I enjoy the outdoors. But only to what can only be described as a limiting limit.

I’ve been tent camping. And I’ve even enjoyed it. Mostly. Okay, somewhat. Okay, my idea of camping involves a bed & breakfast with gourmet food, probably some wine, a cozy fire and a luxurious over-sized bed.

I like hiking. For its scenery. For its wonder. For its beauty. Even for its exertion.

I love picnics. Well, maybe I love the idea of picnics more than picnics themselves. And, well, it’s probably more about the food than it is about sitting outside on a blanket. In fact, one of the best picnics I can recall was on the living room floor of my loft apartment in Lexington, Kentucky because heavy rains forced us inside before we’d even left.

So, then, what to make of this limiting limit that innately influences my outdoorsy-ness.

Well, it’s mostly about the bugs. And other critters. Not the cute ones, mind you. Like birds and squirrels and turtles. It’s about the creepy crawly ones. The, dare I say it, the less cute ones. The ones that appear 33% bigger in my mind’s eye than they appear on the grass in front of me.

What can I say. I’m a city girl. I am more comfortable with the unique smells on a Boston subway car than with the idea that a copperhead snake likely lives in the woods behind our rental house {even if I’ve never seen one}.

Trust me when I say, I know these fears are {mostly} irrational. I understand the reality that a palmetto bug is not going to leap onto my head, causing me to flail uncontrollably like a Muppet {like I did when one crawled up and over my head as I sat in the dark one night was putting my youngest girl to bed}. But though they be irrational, they are real. Real enough to me.

Real enough to keep me from doing laundry in our unfinished, bug-infested basement.

Real enough to cause my pulse to race when it is just me and my girls outside because my husband the dragon slayer is at work and I have to dispatch a palmetto bug in an outwardly calm and collected manner.

Real enough to cause me incredible anxiety just in the sighting of something creepy-critterly close by.

Something, like a lizard.

One day, while the girls and I were outside enjoying the North Carolina summer weather, I spotted one such lizard. While keeping him in my line of sight as he crawled across the inside wall of the garage, near where the girls were playing on their bikes and scooters, I wrote this email to my husband:

Yes, I like the outdoors, but to a limiting limit. I don’t know if at the age of 46 it is possible to unlearn and relearn what are deeply-ingrained anxious, nay frightened reactions. We are sitting here outside. The girls are playing and I am looking at houses and such. And from the corner of my eye, I see a lizard on the garage wall – inside the garage. Yes, I think it’s pretty cool. As long as he stays where he is. But inside, my fight or flight mechanism is ready to R-U-N if he moves even an inch this way. And because I don’t want to pass these reactions on to my girls, I try to play it so cool. Pointing it out to them. Agreeing that it is amazing. But how I wish I were less fearful and might consider going over to it with them, maybe even picking it up. But really no can do.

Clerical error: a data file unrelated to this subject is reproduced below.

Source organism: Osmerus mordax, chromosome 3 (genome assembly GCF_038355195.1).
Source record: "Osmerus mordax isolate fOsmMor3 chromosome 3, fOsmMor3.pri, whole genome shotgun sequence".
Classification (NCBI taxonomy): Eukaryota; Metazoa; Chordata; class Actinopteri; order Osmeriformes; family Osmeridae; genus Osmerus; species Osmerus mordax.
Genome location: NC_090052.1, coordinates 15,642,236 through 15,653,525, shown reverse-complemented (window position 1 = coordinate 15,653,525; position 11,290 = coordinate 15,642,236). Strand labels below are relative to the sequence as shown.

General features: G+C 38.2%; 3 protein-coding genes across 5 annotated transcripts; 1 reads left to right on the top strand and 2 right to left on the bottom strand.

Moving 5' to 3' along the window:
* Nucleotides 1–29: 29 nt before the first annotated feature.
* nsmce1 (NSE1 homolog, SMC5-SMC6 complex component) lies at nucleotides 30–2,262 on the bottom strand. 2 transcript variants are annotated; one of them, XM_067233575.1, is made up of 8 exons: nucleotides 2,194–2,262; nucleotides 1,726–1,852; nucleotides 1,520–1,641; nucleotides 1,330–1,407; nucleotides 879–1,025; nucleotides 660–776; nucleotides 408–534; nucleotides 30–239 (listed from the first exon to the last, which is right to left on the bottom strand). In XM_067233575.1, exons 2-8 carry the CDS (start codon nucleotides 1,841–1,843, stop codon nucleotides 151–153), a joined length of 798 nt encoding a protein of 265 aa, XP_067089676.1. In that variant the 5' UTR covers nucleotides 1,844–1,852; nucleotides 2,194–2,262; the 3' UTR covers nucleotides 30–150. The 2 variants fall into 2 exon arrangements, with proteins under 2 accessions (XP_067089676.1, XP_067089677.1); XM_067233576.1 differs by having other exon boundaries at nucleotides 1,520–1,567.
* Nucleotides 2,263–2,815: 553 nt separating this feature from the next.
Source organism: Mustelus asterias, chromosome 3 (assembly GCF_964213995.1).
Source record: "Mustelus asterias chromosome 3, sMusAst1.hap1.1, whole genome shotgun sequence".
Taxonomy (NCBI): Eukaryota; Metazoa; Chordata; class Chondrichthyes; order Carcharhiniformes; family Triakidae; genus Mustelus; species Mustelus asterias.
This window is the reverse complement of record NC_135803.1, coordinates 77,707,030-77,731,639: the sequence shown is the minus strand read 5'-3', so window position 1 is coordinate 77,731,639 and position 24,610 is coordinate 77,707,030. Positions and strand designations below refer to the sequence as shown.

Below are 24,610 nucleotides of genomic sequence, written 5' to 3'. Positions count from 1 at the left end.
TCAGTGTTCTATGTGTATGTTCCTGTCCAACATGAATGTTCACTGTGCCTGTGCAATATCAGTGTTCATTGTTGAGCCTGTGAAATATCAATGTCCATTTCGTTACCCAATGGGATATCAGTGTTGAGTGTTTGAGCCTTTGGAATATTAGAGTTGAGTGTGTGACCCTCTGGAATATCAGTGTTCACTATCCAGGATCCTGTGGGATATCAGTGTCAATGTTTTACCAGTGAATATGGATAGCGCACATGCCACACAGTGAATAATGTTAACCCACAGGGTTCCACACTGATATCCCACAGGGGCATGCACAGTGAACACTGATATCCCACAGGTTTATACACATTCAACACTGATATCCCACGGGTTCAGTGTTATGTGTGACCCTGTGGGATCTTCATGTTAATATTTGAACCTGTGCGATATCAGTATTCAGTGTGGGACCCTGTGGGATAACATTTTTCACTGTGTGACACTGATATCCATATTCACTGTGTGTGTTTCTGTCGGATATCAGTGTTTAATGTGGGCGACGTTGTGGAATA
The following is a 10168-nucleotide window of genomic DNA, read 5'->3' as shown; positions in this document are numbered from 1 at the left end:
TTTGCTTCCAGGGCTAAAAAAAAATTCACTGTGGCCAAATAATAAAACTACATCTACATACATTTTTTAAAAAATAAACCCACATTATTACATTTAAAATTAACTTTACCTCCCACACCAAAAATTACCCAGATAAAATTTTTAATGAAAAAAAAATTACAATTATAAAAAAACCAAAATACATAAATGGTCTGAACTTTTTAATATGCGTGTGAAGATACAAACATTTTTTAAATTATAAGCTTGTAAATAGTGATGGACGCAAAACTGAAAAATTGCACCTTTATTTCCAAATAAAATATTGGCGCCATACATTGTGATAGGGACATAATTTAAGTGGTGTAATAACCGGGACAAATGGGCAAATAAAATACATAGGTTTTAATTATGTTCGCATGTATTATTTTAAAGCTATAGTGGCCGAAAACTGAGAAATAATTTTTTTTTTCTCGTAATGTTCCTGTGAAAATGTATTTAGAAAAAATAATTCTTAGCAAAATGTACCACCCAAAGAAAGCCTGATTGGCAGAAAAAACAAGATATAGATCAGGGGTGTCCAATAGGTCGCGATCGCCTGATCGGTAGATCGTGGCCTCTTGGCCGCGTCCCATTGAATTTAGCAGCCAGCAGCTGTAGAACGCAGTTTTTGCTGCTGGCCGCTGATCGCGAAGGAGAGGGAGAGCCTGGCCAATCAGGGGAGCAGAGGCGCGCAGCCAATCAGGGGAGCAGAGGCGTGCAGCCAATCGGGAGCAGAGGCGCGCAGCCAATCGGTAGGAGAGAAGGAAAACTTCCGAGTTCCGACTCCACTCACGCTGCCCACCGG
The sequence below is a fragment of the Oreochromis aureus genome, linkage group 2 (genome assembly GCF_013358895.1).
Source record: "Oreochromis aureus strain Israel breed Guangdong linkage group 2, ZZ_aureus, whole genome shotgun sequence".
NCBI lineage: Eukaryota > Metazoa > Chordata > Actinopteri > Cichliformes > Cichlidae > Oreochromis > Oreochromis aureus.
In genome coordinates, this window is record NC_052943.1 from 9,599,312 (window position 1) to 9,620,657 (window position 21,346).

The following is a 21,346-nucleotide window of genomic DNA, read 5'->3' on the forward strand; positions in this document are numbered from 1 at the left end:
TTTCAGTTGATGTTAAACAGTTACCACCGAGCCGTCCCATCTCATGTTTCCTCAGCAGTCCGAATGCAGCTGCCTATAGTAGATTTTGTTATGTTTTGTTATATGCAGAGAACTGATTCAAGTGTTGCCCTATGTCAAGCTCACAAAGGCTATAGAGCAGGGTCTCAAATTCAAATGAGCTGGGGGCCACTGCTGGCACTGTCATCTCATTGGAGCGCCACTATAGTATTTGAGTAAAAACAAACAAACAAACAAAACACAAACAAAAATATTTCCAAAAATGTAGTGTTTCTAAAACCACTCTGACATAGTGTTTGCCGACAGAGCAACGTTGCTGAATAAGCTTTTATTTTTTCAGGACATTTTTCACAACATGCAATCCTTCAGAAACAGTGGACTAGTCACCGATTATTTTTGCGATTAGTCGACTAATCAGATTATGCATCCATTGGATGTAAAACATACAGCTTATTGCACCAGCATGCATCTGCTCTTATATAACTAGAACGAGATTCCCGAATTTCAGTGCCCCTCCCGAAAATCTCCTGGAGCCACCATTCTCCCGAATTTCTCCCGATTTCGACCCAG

So, let’s focus on what I will be able to focus on with them and pass along to them. Love of music. Love of writing and story. Love of beauty and seeing it out in the world.

Those are good things, too, right?

Mind you, I consider myself a pretty strong, independent, confident woman. I don’t typically seek validation from others. At least not so blatantly. At least recently. At least since I’ve started seeking God first in all my circumstances.

Since I’ve started letting God define my worth. Because I prefer his platinum standard to my flawed human one.

Maybe you know this flawed standard, too. The one where you judge yourself by the world’s ideas and expectations. Or by what you think others think about you. Or by what you think you ought to be able to do. Or by any number of other flawed measurements.

Of course finding my worth in Jesus is still new to me. I suspect it will continue so until I see him face to face. So, sometimes, I seek God’s truth in tangible ways, like in my husband. In the same way that God uses my husband {and now my children} to challenge me in areas I need to grow, he often uses my husband to remind me of the truth. 

Upon receiving my email, my husband replied:

Those are very good things.  I know you don’t want to pass on what you think are flaws in your character, but you are you and being afraid (that’s not the best word for it, really) of creepy crawlies is nothing to be ashamed of.  I know I tease you, but I really would never try to change you.  And the girls won’t necessarily “catch” it anyway – we just need to encourage them to enjoy what they enjoy and if it happens to creep you out, you can just stand back and watch, lol.

Still, I’m proud of you for keeping your cool.  You’re a good mama.

So, focus on your strengths and don’t worry about it – they will turn out fine! 🙂

Those words spoke a much-needed assurance to my inner awkward insecure self. They breathed love and truth to my heart and my spirit. And with the smile of a woman who knows how deeply she is loved, I thanked God {again} for binding my heart to my husband’s as well as his.

I thanked God for my dragon slayer and truth teller.

And that the lizard never moved that dreaded inch in my direction.


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